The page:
Previous Posts: October 2017

Trump's fake Renoir (ctd.)

October 20 2017

Image of Trump's fake Renoir (ctd.)

Picture: BBC/Chicago Institute of Art

Last year I reported that Donald Trump had a fake Renoir hanging in his New York appartment - a copy of La Loge from the Courtauld Institute in London. Now it turns out he has another one, this time a copy of Two Sisters (On the Terrace) from the Chicago Institute of Art (above). Trump was said by writer Tim O'Brien to have claimed that his version (seen in the background of an interview with Melania Trump in New York, below) was real. Now, the Chicago museum has been obliged to tell the media that it is "satisfied that our version is real".


'Mystery' over Leonardo's 'Salvator Mundi'

October 20 2017

Image of 'Mystery' over Leonardo's 'Salvator Mundi'

Picture: Robert Simon Fine Art

There was a curious story in The Guardian yesterday about Leonardo’s ‘Salvator Mundi’. It was headlined, and began, thus:

"Mystery over Christ’s orb in $100m Leonardo da Vinci painting.

Crystal sphere in Salvator Mundi artwork lacks optical exactitude, prompting experts to speculate over motive and authenticity."

The story focused on the views of Walter Isaacson, who has just published a new biography of Leonardo. It looks good, and there's an in depth review of it here in The New Yorker. Isaacson was quoted discussing the orb in Christ's hand:

But in a forthcoming study, Leonardo da Vinci: the Biography, Walter Isaacson questions why an artistic genius, scientist, inventor, and engineer showed an “unusual lapse or unwillingness” to link art and science in depicting the orb.

He writes: “In one respect, it is rendered with beautiful scientific precision … But Leonardo failed to paint the distortion that would occur when looking through a solid clear orb at objects that are not touching the orb.

“Solid glass or crystal, whether shaped like an orb or a lens, produces magnified, inverted, and reversed images. Instead, Leonardo painted the orb as if it were a hollow glass bubble that does not refract or distort the light passing through it.”

He argues that if Leonardo had accurately depicted the distortions, the palm touching the orb would have remained the way he painted it, but hovering inside the orb would be a reduced and inverted mirror image of Christ’s robes and arm.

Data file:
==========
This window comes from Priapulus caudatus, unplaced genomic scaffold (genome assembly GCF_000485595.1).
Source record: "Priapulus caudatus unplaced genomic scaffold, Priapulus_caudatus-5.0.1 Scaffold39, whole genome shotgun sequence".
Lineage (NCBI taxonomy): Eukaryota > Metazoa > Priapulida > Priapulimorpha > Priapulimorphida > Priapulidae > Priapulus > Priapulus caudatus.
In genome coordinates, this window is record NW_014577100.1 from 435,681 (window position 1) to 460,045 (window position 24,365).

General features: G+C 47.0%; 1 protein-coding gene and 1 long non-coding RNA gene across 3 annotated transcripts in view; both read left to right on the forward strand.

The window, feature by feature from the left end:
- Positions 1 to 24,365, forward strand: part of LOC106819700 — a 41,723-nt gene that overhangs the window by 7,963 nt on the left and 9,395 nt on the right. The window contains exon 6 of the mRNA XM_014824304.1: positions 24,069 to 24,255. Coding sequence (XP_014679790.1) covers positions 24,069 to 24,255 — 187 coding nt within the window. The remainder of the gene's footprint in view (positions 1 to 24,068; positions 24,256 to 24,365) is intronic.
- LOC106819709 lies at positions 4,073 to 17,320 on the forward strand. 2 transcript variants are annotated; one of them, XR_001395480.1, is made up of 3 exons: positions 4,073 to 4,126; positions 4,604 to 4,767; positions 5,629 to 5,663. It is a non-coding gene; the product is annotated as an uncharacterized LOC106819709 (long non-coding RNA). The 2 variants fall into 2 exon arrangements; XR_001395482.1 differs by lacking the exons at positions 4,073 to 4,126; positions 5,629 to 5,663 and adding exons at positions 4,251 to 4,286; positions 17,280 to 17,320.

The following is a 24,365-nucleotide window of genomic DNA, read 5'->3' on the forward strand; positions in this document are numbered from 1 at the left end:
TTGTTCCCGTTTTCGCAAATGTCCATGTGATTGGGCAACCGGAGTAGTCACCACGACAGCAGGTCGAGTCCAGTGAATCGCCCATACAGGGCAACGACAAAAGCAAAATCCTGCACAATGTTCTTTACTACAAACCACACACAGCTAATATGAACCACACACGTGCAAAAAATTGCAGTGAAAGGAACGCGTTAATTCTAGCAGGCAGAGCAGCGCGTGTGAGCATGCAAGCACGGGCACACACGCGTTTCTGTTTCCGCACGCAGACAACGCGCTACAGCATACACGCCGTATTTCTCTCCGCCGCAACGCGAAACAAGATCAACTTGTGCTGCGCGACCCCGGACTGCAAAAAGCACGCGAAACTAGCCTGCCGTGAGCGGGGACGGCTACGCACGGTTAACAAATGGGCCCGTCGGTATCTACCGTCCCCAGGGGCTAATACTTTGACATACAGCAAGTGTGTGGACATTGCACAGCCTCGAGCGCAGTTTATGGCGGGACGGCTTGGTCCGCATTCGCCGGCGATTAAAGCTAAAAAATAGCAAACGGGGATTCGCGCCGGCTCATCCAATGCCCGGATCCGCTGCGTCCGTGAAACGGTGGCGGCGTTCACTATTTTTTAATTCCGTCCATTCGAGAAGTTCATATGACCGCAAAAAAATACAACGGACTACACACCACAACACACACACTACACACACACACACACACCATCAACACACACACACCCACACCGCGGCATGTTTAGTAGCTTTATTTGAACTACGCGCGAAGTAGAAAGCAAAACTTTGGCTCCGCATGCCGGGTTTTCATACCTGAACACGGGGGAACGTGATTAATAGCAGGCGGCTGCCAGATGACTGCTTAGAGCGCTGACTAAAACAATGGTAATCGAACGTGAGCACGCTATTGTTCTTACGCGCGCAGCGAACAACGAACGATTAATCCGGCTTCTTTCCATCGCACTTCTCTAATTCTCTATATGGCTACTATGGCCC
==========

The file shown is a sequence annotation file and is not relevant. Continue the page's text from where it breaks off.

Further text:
All of which might lead you to believe that Issacson did not think the painting was by Leonardo, or at least was raising serious questions. But on his Facebook page, Isaacson writes:

Just to be very clear, this article leaves a bit of a false impression. In my new book, I state clearly and unequivocally that this painting of Salvator Mundi is by Leonardo. And I explore the reasons that he did not show the crystal orb distorting the robes of Christ. I say it was a conscious decision on Leonardo's part. I do not say in my book, nor did I say in the interview, nor do I believe, that anyone but Leonardo painted this painting. I believe he made a decision to paint the crystal orb in a way that is miraculous and not distracting. All of the art experts I know agree, from Martin Kemp to Luke Syson.

So that’s that; nothing to see here. And please don’t be at all persuaded by the attempt, elsewhere in the article, to use Wenceslaus Hollar's engraving of the Salvator Mundi to cast doubt on the painting. It has been suggested that because the engraving shows some small, in some cases actually imperceptible, differences to the painting at Christie’s, then the painting at Christie’s might not be the painting which was engraved. This is fantasy art history. First, such differences reflect more on Hollar’s ability as an engraver than the painting. Second, compare other examples of Hollar’s engravings with the paintings to which they relate and you will see that he regularly altered aspects of the composition. Third, we cannot know how long Hollar had to study the original. Finally, Hollar saw the painting more than one hundred years after it was painted. Who knows what might have happened to it in that period?

Update - for more on the orb in the picture, see Martin Kemp's take here

Charles Rennie Mackintosh watercolour acquired by SNG

October 20 2017

Image of Charles Rennie Mackintosh watercolour acquired by SNG

Picture: NGS

The Scottish National Gallery has acquired a rare watercolour by Charles Rennie Mackintosh. Says the press release:

An outstanding, rare watercolour by the world-renowned artist and architect Charles Rennie Mackintosh (1868-1928) has been acquired for the nation at auction. The new acquisition will go on show at the Scottish National Gallery (SNG) for the first time this autumn.

The Road Through the Rocks, a beautiful view of a southern French landscape painted between 1926 and 1927, was purchased at the Edinburgh auction house Lyon & Turnbull for £65,000. It will feature in a display at the Gallery which runs from 20 October to mid-January 2018, coinciding with the 150th anniversary celebrations of the acclaimed artist’s birth.

The striking watercolour will be displayed alongside Mont Alba, the Galleries’ only other Mackintosh watercolour and three Mackintosh watercolours on long loan to the Galleries, including Palalda, Pyrénées-Orientales, an intricate view of a picturesque hill village.

More here.